Receive a transthoracic echocardiogram.A transthoracic echocardiogram (commonly called an "echo") is usually the first specific investigation to look at the function of the aortic valve. It uses ultrasound waves to create an image of the heart as it functions in real time. It shows each heartbeat, and can assess blood flow through the various chambers of the heart with each heartbeat.
- An echo can also be used to determine the underlying cause of aortic regurgitation.
Have a transesophageal echocardiogram.If a transthoracic echocardiogram is insufficient to determine the underlying cause of aortic regurgitation, the next step is to proceed to a transesophageal echocardiogram. This is when, rather than having the test performed from outside your chest, an ultrasound probe is instead inserted down your esophagus to provide a more close-up and detailed view of your heart.
Obtain other diagnostic tests as needed.Depending upon what is suspected as the underlying cause of aortic regurgitation, additional investigations may be ordered to provide more information. For instance, if an infection of the heart valve is suspected, blood tests and a blood culture will likely be ordered to test for the presence of bacteria. If trauma is suspected, a chest x-ray or CT scan will likely be needed to evaluate for injury to the surrounding structures. If there is concern for atherosclerosis, a cardiac catheterization may need to be performed to plan a comprehensive treatment strategy.
Treating Aortic Regurgitation
Opt for "watchful waiting."Most cases of aortic regurgitation do not require immediate treatment. In the majority of cases, the heart is able to compensate on its own up until a certain point (with the help of medications), and then eventually surgery becomes necessary.
- Ask your doctor whether it is safe for you to continue with "watchful waiting" for the moment.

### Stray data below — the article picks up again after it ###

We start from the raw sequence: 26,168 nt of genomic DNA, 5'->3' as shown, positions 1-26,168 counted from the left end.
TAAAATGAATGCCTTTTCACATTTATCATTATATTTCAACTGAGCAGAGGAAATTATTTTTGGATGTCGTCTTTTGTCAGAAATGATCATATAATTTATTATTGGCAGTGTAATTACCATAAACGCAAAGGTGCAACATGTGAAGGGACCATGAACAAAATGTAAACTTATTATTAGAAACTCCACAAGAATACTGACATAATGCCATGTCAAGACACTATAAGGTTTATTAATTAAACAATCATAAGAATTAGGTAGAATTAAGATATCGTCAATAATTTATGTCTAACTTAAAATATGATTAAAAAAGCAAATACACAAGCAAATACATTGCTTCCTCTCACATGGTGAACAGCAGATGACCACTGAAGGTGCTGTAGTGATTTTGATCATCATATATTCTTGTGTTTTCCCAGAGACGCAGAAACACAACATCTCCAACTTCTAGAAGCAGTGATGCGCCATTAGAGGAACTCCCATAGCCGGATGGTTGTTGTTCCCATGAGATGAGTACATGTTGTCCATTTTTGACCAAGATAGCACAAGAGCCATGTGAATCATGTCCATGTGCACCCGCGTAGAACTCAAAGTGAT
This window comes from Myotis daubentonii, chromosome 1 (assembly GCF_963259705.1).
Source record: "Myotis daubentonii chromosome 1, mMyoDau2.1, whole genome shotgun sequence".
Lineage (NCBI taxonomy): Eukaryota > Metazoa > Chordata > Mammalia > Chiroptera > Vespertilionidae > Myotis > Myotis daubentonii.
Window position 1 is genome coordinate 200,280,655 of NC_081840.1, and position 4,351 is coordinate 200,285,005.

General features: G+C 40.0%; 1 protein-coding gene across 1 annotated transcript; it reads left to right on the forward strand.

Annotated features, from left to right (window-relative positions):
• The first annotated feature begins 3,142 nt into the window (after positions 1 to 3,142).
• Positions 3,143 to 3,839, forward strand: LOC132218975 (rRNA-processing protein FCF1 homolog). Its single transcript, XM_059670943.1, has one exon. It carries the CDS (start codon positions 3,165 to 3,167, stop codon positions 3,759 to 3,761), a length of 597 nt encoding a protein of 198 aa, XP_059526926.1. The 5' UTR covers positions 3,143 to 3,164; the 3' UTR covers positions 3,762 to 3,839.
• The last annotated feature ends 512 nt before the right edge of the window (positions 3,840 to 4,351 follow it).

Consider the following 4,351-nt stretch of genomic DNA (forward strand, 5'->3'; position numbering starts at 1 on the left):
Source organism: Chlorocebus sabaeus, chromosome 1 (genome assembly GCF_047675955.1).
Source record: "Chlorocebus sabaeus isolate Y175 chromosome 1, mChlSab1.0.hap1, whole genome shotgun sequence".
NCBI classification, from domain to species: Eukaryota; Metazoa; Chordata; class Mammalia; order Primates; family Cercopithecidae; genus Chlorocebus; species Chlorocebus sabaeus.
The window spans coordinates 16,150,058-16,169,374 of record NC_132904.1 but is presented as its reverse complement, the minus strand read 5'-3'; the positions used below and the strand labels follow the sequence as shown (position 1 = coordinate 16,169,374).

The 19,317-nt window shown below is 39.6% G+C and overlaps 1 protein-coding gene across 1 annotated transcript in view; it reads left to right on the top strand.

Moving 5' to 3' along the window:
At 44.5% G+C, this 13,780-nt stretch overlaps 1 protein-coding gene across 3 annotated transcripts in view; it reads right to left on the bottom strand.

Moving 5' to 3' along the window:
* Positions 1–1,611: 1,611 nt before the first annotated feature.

- Your doctor will then let you know how frequently to come back for check-up appointments to assess your aortic valve function.
Receive regular echocardiograms to evaluate your aortic valve function.They key to watchful waiting is to not miss any appointments scheduled to assess your aortic valve function. This is because, at a certain point, the heart can no longer compensate for a dysfunctional aortic valve and surgery becomes necessary to prevent serious damage.
- In order to identify this point promptly, you will need routine echocardiograms.
- An echocardiogram with Doppler can look at the blood flow out of your heart, through your aortic valve, and the regurgitation back into your heart after each heartbeat.
- It can quantify the amount of damage and indicate to your doctor when surgery is needed.
Take medication to reduce the stress on your heart and minimize the rate of further damage.While you are in the period of "watchful waiting," medications may help to decrease the stress of "afterload" (pressure) on your heart with each heartbeat. These medications include vasodilators such as Hydralazine or Nifedipine, other blood pressure lowering drugs, and other cardiovascular medications depending on your risk factors and any other concurrent medical conditions you may have.
Ask your doctor about aortic valve replacement surgery.The only definitive treatment for aortic regurgitation is to receive surgery. You will need a valve replacement surgery — it can either be replaced with a mechanical valve, or a biological valve. The valve replacement is normally done via open-heart surgery, and it will require three to five days in the hospital following the procedure for recovery.There are also minimally invasive techniques which include smaller incisions to replace your aortic valve.
Video: What is an abdominal aortic aneurysm